And that's why I use NovaBACKUP... because of its unique optional "intelligent program-controlled time-based restore" mechanism which can be used instead of the manual restore you described, of starting by manually restoring the latest FULL backup and then followed by manually restoring each INCREMENTAL backup with the resulting consequences I described earlier.

With "time-based restore", you describe with a time-slider GUI object the "as-of date" you are wanting to restore the latest version available anywhere in your backup system as-of that date. And you also check in an Explorer Tree GUI the folders/files you want to restore, with NovaBACKUP having presented that Explorer Tree to reflect EVERY SINGLE FOLDER/FILE you have anywhere in your collection of backup datasets, going back as many months (of FULL+INCREMENTAL sets) that you've retained. In my own case, I retain four total monthly sets of FULL+INCREMENTAL backups, just to provide that much recovery in case I don't realize I lost or corrupted something for a while after that event.

Anyway, once you indicate the "restore for me most recent version of the specified folders/files as-of the time slider date I set", when you push the RESTORE button NovaBACKUP examines all of the XML descriptions for every relevant backup dataset, in order to restore just that single most-recent version of a folder/file from WHICHEVER specific backup dataset(s) in your total collection is required to get that latest version as-of the specified date (either from some FULL dataset, or from some INCREMENTAL dataset, which could be way in the past if necessary, depending on which backup dataset in your collection yields that desired "most current version as-of the specified time slider date").

The real advantage of this "time-based restore" is that you don't need to know in advance or figure out for yourself which particular backup dataset (FULL or INCREMENTAL, from whatever monthly set) contains that precise version which is "most current as-of the time slider date I set". The program does it for you automatically, by examining all the XML descriptions of all of your backup datasets. The mechanism also allows you to recover an older version of a folder/file, when your current newer version might be incorrect or corrupt or whatever. By adjusting the time-slider back in time, the "most current version as-of that date" will be whatever older version satisfies that criteria, thus automatically accomplishing your particular restore goal objective in this case.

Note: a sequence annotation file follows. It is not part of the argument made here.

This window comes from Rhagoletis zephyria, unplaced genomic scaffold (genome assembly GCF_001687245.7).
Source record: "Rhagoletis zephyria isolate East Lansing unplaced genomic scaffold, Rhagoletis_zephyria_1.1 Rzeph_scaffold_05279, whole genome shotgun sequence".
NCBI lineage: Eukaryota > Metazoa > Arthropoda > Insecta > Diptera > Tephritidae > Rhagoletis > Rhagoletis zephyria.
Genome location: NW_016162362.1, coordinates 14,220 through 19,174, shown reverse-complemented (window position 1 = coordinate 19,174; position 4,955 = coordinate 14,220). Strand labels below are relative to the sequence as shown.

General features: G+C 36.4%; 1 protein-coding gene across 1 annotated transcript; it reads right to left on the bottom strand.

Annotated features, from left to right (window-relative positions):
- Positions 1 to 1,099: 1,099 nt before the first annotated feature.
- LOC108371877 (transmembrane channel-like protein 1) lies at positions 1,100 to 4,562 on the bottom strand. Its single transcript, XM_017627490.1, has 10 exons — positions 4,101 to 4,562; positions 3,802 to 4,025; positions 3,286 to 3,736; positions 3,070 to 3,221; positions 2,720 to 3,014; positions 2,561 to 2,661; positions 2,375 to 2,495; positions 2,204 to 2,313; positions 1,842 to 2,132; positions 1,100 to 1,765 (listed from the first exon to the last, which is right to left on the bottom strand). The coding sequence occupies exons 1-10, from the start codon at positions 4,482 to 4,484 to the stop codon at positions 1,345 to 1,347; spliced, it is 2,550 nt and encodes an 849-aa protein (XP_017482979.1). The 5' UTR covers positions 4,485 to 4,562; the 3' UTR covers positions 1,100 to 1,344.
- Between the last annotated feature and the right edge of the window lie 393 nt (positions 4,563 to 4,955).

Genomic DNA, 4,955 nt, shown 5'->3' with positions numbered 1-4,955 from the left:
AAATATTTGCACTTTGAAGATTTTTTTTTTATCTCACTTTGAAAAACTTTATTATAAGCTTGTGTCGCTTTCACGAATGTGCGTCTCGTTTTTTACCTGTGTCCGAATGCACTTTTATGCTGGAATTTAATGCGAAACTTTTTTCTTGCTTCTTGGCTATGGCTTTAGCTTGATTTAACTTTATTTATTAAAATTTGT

Note that the automatic result of "restore for me the latest version as-of the date I specify" when that time-slider date date is the current date, means that sub-folders/files you may have deleted well into the past will be resurrected and restored if you check the "parent folder" in the Explorer Tree describing what you want to restore. This can either be exactly what you want to accomplish (i.e. recovering something you accidentally and unwittingly deleted quite some time back and only recently discovered this), or not (in which case you can just UN-CHECK that sub-folder/file in the Explorer Tree before you push RESTORE, so that you don't restore it but leave it deleted on your system).

Again... I just prefer NovaBACKUP for "data" backups, and I prefer Macrium Reflect for "system image" backups.

So I own and use them both.
My System SpecsSystem Spec

 Incremental file and folder restore procedure